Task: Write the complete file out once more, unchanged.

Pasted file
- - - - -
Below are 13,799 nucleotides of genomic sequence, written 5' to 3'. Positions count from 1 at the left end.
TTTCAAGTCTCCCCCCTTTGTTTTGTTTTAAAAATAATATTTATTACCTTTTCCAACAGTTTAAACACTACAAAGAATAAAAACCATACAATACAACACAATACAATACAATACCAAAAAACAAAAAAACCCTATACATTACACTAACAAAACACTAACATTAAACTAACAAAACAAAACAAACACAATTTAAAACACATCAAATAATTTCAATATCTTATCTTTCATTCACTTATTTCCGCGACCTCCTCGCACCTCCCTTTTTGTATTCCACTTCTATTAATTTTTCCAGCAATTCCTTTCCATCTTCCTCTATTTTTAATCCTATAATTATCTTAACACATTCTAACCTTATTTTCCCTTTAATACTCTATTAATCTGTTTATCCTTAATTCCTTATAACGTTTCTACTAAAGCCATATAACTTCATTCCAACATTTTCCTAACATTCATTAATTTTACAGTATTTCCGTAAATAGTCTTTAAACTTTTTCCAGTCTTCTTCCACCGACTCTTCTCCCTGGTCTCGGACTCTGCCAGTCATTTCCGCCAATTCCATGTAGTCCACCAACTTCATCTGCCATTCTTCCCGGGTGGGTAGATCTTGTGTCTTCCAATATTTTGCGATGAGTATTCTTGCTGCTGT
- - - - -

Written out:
Below are 13,799 nucleotides of genomic sequence, written 5' to 3'. Positions count from 1 at the left end.
TTTCAAGTCTCCCCCCTTTGTTTTGTTTTAAAAATAATATTTATTACCTTTTCCAACAGTTTAAACACTACAAAGAATAAAAACCATACAATACAACACAATACAATACAATACCAAAAAACAAAAAAACCCTATACATTACACTAACAAAACACTAACATTAAACTAACAAAACAAAACAAACACAATTTAAAACACATCAAATAATTTCAATATCTTATCTTTCATTCACTTATTTCCGCGACCTCCTCGCACCTCCCTTTTTGTATTCCACTTCTATTAATTTTTCCAGCAATTCCTTTCCATCTTCCTCTATTTTTAATCCTATAATTATCTTAACACATTCTAACCTTATTTTCCCTTTAATACTCTATTAATCTGTTTATCCTTAATTCCTTATAACGTTTCTACTAAAGCCATATAACTTCATTCCAACATTTTCCTAACATTCATTAATTTTACAGTATTTCCGTAAATAGTCTTTAAACTTTTTCCAGTCTTCTTCCACCGACTCTTCTCCCTGGTCTCGGACTCTGCCAGTCATTTCCGCCAATTCCATGTAGTCCACCAACTTCATCTGCCATTCTTCCCGGGTGGGTAGATCTTGTGTCTTCCAATATTTTGCGATGAGTATTCTTGCTGCTGT